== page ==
Season 1 is great. Season 2 is fine. An anime film is set to premiere in 2023 and I'm looking forward to it.
It's a bisexual harem comedy with a female protagonist and an attention-grabbing premise. Unusually, the harem itself is relatively underwritten. The genre traditionally has an oblivious nice-guy protagonist and lots of lovestruck loons... but, here, the protagonist's the funniest character. She's called Catarina Claes and she's an idiot. This is traditional with harem protagonists, to some extent, but this show's planting its comedy star on that fact. This is brilliant. Catarina's great because her heart of gold is accompanied by social cluelessness, gluttony (for sweets), wildly unladylike behaviour and of course her inability to realise that all her friends are in love with her.
You see, she's the villain. She's an otaku who died and got reincarnated in the world of her computer game. So far, so conventional. Catarina, though, is trapped in an otome game, i.e. a romantic multiple-choice where the heroine can woo her choice of various hot-but-problematic hunks. This is weird already, but Catarina's the designated villain. Whoops. All the game's endings have her getting exiled or killed. Catarina is thus fixated on her foreknowledge of game events (since her life depends on it) and determined to avert them. She's hypersensitive when it comes to expected romantic indications... and so amusingly blind to the obvious results of her unexpectedly non-villainous behaviour.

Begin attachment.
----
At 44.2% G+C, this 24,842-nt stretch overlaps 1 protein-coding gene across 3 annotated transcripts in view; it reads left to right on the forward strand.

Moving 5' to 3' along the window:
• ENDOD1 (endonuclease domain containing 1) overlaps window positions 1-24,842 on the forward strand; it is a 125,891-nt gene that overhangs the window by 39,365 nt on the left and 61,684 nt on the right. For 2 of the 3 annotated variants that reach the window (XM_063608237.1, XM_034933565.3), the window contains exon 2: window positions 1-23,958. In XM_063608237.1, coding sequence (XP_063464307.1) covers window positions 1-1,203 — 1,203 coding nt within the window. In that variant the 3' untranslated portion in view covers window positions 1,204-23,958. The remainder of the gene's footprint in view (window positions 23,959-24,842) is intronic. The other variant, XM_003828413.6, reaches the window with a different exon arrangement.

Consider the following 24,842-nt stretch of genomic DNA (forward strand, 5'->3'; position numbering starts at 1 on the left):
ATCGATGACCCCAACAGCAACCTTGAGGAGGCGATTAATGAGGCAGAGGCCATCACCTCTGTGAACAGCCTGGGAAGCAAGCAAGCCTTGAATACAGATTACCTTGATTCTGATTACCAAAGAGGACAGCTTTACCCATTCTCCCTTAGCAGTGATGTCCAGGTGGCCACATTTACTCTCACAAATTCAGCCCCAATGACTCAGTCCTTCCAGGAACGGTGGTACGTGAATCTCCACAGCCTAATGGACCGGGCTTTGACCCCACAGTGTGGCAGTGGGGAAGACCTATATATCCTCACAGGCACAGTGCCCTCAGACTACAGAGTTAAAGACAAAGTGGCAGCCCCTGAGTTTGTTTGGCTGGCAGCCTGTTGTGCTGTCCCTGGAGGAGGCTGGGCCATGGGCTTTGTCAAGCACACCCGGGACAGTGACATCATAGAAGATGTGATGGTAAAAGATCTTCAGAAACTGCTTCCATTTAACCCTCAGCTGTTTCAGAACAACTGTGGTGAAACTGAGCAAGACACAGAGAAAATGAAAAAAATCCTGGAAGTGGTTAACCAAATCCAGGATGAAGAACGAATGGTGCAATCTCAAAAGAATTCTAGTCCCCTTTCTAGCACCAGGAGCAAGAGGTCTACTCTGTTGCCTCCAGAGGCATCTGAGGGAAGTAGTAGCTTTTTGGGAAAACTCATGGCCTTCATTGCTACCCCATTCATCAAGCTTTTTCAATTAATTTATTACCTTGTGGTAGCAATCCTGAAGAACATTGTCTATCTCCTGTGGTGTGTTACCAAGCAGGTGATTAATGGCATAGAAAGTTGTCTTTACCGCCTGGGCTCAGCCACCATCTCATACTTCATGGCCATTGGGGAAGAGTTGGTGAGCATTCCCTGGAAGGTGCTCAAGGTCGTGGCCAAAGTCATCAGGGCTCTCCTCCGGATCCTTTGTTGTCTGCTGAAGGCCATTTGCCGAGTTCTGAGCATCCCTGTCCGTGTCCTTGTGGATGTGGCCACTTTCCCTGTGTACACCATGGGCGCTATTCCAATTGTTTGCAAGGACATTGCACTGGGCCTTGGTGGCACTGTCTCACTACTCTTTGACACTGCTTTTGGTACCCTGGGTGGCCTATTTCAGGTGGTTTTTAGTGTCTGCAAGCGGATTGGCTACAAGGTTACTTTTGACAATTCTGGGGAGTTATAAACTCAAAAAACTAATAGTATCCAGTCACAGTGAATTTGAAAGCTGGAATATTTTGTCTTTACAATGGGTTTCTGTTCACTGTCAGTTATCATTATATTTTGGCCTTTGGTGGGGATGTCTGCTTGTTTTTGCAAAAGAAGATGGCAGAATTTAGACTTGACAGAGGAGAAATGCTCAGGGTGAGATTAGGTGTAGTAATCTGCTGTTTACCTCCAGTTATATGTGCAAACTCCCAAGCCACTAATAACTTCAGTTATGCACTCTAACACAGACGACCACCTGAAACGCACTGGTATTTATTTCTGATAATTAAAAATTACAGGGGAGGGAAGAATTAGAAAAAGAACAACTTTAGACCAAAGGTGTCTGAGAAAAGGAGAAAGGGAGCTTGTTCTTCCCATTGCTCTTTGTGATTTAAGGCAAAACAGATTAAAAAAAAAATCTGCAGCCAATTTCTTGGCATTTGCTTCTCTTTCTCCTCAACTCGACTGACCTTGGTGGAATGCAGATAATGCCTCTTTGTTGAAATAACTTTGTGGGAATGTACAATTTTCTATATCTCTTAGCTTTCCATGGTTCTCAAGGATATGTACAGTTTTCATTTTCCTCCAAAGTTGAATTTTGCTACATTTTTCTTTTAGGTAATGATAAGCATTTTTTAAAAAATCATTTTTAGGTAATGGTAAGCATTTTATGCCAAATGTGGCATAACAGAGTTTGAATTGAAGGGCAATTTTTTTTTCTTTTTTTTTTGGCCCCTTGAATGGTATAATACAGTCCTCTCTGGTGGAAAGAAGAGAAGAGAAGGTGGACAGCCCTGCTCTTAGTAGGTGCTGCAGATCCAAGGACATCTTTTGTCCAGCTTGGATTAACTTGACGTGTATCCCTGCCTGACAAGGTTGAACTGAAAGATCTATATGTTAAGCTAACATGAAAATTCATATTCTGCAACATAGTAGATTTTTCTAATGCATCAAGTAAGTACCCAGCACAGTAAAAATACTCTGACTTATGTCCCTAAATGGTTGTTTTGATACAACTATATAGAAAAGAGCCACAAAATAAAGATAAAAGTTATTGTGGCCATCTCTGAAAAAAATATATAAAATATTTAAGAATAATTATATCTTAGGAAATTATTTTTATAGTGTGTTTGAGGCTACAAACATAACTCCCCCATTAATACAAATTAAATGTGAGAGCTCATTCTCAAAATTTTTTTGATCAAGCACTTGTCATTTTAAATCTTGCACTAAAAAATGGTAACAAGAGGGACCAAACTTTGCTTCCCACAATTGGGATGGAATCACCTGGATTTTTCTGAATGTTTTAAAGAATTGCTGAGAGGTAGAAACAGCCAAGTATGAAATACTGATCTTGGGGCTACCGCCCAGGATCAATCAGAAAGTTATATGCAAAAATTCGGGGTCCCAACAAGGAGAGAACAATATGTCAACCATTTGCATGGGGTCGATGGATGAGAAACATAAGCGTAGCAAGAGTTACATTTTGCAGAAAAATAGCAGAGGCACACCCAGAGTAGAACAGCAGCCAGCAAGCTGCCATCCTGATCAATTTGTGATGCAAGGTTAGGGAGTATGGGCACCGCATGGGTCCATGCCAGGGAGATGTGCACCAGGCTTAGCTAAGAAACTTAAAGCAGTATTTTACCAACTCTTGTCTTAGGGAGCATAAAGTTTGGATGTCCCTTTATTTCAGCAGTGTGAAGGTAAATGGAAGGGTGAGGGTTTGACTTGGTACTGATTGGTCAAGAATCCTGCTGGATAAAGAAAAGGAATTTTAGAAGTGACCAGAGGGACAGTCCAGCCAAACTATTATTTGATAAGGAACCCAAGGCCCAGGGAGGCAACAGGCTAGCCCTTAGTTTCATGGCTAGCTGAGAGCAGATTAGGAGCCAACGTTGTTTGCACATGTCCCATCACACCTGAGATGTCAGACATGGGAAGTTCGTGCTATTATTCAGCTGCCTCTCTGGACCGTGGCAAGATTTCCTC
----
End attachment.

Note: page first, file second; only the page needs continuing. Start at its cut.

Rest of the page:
("Otome game villainess" has since become a genre, with this series having so many imitators that some fans are getting a bit sick of it.)
Anyway, Catarina's great. She's been reborn into a noble family, but her hobbies include climbing trees, farming and growing vegetables. She likes wearing dungarees and a headscarf. She's intelligent, imaginative and resourceful, but she has game-induced tunnel vision when it comes to romance and personal relationships, i.e. she's often a comedy dork.
The supporting cast are mostly defined by their relationships with Catarina. They're not badly written and I'm fond of them, but you'd need to check the internet if you needed to remember the difference between everyone. (After a while, for instance, I couldn't remember Mary's background for the life of me.) Geordo is a prince and Catarina's fiance. Alan is Geordo's less talented brother and has an inferiority complex. Keith is Catarina's adopted brother and in the original game was a womanising playboy. Nicol Ascart is apparently emotionless. (He also has legions of admirers and is supposedly drop-dead gorgeous, but the art completely fails to convey this.)
The girls are slightly better, though. Mary is Catarina's most aggressive suitor. All the girls want Catarina, but Mary's the only one to say things like "why should my partner be male?" and "I can't think of anything I'd want to do with a boy". At one point, she even says she'd take poison if Catarina asked her to.